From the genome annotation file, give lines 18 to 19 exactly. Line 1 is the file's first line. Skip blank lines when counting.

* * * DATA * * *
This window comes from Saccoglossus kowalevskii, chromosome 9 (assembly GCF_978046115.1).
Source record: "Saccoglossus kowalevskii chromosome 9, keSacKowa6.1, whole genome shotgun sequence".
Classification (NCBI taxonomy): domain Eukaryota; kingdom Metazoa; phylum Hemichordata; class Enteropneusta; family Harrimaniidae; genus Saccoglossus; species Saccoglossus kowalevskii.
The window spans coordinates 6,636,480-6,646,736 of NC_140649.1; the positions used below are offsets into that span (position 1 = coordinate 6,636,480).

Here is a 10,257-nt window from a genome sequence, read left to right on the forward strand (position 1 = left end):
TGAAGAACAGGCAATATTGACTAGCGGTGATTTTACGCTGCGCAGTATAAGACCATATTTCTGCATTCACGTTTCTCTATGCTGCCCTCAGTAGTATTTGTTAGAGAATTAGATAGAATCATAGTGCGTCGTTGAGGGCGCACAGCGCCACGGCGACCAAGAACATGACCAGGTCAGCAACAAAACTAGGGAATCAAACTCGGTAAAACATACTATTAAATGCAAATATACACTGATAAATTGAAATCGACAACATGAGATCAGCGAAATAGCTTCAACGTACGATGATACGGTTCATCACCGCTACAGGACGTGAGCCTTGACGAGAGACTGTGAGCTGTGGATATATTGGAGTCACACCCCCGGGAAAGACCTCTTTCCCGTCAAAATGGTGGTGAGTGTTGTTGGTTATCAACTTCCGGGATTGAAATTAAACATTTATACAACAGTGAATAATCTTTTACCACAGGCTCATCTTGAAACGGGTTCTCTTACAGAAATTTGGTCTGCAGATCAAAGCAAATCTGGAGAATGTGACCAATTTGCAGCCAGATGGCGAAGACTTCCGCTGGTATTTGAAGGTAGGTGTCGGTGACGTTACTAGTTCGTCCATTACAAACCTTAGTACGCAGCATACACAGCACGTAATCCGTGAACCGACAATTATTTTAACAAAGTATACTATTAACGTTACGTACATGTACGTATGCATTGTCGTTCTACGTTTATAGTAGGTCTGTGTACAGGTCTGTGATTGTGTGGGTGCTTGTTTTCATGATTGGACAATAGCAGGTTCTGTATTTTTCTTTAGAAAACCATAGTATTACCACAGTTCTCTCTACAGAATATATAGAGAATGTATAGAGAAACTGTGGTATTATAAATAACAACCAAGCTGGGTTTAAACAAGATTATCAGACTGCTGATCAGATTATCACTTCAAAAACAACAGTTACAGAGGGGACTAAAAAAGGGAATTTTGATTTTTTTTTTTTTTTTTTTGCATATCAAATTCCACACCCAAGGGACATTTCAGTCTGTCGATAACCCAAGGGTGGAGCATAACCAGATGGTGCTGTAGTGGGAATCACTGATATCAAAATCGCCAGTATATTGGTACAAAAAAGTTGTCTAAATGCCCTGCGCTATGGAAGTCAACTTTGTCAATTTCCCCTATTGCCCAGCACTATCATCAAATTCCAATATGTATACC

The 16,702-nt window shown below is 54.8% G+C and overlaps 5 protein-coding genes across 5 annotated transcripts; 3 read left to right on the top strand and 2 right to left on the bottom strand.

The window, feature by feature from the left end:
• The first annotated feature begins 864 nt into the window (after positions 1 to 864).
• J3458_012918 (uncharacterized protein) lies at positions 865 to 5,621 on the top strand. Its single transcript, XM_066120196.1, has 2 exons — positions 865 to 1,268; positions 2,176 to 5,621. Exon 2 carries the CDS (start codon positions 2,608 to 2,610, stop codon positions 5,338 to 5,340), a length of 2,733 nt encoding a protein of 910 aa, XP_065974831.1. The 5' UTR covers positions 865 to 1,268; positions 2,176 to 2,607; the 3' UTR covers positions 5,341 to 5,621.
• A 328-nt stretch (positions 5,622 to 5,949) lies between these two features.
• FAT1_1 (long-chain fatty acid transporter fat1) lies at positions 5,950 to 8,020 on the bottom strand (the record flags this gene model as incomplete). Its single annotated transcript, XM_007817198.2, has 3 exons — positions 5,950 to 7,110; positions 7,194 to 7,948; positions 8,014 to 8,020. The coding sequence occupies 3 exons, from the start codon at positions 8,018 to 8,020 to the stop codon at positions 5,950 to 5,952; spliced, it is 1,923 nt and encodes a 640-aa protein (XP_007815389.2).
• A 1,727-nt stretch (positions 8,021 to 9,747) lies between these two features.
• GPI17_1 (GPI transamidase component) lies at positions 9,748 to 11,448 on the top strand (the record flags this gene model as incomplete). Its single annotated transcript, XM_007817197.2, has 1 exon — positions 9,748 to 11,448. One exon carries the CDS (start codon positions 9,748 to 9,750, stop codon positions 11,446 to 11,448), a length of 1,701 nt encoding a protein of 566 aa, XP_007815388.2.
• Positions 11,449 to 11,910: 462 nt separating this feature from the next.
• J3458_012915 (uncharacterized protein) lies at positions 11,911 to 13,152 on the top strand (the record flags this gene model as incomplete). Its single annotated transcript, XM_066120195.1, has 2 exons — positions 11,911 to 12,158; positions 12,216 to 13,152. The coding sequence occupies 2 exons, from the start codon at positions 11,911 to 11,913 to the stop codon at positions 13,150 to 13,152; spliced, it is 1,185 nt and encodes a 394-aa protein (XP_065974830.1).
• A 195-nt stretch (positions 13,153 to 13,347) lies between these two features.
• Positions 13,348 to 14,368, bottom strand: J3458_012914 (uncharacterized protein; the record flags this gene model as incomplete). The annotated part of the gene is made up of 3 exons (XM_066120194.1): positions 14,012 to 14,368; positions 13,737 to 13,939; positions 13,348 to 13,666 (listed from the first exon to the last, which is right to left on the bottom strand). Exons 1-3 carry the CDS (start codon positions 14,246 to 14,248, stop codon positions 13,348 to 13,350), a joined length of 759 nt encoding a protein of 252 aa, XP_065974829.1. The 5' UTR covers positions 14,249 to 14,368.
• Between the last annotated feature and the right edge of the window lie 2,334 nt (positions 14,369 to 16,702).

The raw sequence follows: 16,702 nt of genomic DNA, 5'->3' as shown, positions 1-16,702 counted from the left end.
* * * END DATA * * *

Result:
• Positions 13,348 to 14,368, bottom strand: J3458_012914 (uncharacterized protein; the record flags this gene model as incomplete). The annotated part of the gene is made up of 3 exons (XM_066120194.1): positions 14,012 to 14,368; positions 13,737 to 13,939; positions 13,348 to 13,666 (listed from the first exon to the last, which is right to left on the bottom strand). Exons 1-3 carry the CDS (start codon positions 14,246 to 14,248, stop codon positions 13,348 to 13,350), a joined length of 759 nt encoding a protein of 252 aa, XP_065974829.1. The 5' UTR covers positions 14,249 to 14,368.
• Between the last annotated feature and the right edge of the window lie 2,334 nt (positions 14,369 to 16,702).